SAML 2.0 and SAP GUI Single Sign-On in one and the same scenario
Have you already experienced benefits such as Web single sign-on (SSO) and identity federation using Security Assertion Markup Language (SAML)? Do you know about the most common advantages of SAML? If yes, then you most probably know that SAML is an XML-based framework for user authentication, entitlement, and attribute information.
In the last decade, when all industry segments reconsidered their IT investments, focused heavily on Web solutions, and implemented their first cross-domain business processes, SAML was gaining more and more trust and supporters.
IT experts love SAML because it is secure, interoperable, easy to implement and support. But when it comes to heterogeneous landscapes, for which the IT team has to integrate large systems and applications with various old and new technologies, SAML could not be the standard of choice in all the cases.
Here SAP has a solution to offer to their customers by supporting a scenario in which the interoperable SAML assertion could be used for the issuance of a well-known X.509 client certificate and then the certificate to be used for authentication to applications such as SAP GUI that do not support SAML authentication mechanisms, but accept X.509 client certificates.
The main idea of the sample scenario is to implement SSO to the SAP AS ABAP systems, with SAP GUI as the frontend, using SAML 2.0 assertion. The SAML assertion is issued by the SAP NetWeaver Single Sign-On Identity Provider (SAP IDP) and is used for authentication to the Secure Login Server, and then the Secure Login Server issues an X.509 client certificate acceptable for authentication via the SAP GUI. This is an identity provider initiated single sign-on scenario.
The implementation of such scenarios is possible using the SAP IDP and the web-based Secure Login Web Client (SLWC) – a feature of the Secure Login Server. These components are available via the SAP NetWeaver Single Sign-On product.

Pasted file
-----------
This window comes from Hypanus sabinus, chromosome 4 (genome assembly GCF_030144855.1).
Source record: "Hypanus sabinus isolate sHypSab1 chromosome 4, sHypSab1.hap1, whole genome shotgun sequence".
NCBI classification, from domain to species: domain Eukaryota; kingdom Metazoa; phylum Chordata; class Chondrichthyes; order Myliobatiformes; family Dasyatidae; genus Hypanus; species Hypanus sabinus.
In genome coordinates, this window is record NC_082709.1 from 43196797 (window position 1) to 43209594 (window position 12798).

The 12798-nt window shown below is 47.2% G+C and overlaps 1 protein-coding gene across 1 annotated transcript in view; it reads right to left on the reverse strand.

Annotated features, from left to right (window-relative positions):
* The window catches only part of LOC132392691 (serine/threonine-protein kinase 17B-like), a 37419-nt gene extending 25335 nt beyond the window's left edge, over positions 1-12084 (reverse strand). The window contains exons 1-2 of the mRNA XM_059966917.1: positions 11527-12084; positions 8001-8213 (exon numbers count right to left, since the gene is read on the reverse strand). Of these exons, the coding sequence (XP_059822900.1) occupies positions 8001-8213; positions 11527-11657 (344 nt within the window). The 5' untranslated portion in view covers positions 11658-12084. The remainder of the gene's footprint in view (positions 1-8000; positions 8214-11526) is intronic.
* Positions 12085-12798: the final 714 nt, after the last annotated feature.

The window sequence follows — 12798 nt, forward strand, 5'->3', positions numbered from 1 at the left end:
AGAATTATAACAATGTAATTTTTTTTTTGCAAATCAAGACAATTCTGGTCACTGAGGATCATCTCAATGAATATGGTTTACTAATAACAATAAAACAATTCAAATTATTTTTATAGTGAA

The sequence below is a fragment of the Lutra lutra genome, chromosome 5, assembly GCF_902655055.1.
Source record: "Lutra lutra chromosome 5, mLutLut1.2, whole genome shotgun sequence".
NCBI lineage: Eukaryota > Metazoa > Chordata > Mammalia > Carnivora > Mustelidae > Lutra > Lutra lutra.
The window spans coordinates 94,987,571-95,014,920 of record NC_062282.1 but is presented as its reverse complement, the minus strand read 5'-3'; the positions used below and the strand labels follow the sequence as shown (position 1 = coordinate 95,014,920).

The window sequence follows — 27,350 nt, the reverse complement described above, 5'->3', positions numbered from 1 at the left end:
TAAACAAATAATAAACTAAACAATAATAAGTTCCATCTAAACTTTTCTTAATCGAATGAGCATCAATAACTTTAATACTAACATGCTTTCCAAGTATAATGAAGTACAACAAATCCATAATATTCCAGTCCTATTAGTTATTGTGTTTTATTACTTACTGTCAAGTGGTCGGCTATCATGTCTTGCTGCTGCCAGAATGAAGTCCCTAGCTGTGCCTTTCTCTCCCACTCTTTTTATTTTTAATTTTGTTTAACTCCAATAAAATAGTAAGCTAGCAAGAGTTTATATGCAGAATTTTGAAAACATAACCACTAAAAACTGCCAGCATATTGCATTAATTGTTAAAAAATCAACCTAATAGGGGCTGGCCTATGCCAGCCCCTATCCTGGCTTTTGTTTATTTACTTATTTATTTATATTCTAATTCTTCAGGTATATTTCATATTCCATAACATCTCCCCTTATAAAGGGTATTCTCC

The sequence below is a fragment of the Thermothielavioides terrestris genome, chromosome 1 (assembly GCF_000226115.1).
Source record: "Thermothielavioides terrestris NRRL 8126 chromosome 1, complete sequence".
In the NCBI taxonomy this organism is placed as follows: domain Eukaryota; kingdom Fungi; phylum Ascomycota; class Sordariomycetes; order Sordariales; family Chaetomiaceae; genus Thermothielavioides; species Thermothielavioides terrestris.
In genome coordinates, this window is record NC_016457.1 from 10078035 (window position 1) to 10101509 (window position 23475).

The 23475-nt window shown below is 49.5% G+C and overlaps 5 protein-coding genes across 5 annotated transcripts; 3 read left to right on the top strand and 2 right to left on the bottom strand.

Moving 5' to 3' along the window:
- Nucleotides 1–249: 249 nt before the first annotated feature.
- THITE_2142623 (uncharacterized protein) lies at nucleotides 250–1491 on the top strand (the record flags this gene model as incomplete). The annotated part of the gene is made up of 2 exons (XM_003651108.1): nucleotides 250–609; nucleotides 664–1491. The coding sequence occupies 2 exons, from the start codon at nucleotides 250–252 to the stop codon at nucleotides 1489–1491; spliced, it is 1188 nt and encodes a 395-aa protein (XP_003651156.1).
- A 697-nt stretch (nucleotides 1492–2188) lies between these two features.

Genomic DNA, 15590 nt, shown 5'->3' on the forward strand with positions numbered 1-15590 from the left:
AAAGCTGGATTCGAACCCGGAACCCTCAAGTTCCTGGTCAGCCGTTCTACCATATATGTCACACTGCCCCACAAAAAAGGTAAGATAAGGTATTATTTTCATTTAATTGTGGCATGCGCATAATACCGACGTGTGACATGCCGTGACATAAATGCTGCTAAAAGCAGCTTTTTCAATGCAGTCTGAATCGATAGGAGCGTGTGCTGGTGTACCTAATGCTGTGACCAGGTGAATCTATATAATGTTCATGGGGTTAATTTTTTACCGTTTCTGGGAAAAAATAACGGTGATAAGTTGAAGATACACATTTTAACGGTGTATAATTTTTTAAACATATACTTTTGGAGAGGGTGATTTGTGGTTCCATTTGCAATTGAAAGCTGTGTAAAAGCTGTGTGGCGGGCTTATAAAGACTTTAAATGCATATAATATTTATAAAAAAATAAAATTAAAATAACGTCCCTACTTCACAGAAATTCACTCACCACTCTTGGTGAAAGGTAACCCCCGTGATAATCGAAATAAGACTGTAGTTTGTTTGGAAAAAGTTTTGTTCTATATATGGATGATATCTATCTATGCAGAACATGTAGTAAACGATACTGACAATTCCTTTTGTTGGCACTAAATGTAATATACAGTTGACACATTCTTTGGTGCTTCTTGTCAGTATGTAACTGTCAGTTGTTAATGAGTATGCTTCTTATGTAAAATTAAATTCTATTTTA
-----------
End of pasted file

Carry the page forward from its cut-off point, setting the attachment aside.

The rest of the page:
The scenario includes the following steps:
- A user starts a browser
- The user authenticates at the SAP IDP. Here two cases are possible:
- Assertion is created automatically: If there is an actively running session for this user on the SAP IDP because of previous authentication request for another service provider, the user will get the new SAML 2.0 assertion for the respective service provider without additional authentication.
- Assertion is created after successful authentication to the SAP IDP: If the user has no running session at the SAP IDP, the authentication will be forced once the request for SAML 2.0 assertion is received. When the user authenticates successfully the assertion will be provided. The authentication to the SAP IDP could be basic authentication or other, for example authentication with a Kerberos token.
- A SAML 2.0 assertion for the SAP NW AS Java system is issued. (This is the system where the Secure Login Server is installed and configured.)
- The user is successfully authenticated at the SAP NW AS Java system with the SAML 2.0 assertion. A page which contains the Secure Login Web Client is loaded in the user’s browser. Secure Login Web Client generates a key-pair and issues a certificate signing request to the Secure Login Server.
- Based on the authentication at the previous step the Secure Login Server recognizes the user, issues a X.509 client certificate and returns it back to the Secure Login Web Client. The Secure Login Web Client imports the key-pair and the X.509 client certificate into the Windows Certificate Store.
- The user starts SAP GUI
- The user is authenticated automatically (through SSO) to a required SAP NetWeaver AS ABAP system using the X.509 client certificates imported in the previous step. The same X.509 client certificates can be used for Web SSO also to SAP and non-SAP systems if they do not support SAML 2.0 yet.
This scenario could be implemented also with SAML 2.0 identity providers from other vendors because SAP Secure Login Server capabilities include integration with different identity providers. However, we recommend the SAP IDP because of the competitive advantages the SAP product offers. For more information about these advantages, see Competitive advantages of SAP Identity Provider.
The SAP IDP also supports the service provider initiated single sign-on. Here the service provider will be the Secure Login Server, because the SAML 2.0 base communication for these scenarios is between the SAP IDP and the Secure Login Server. The service provider initiated single sign-on starts again from the browser but the second step is when the user requests the Secure Login Web Client, and based on this request the user is redirected to the SAP IDP for authentication. All steps afterwards are the same as with identity provider initiated single sign-on scenario, described in details above.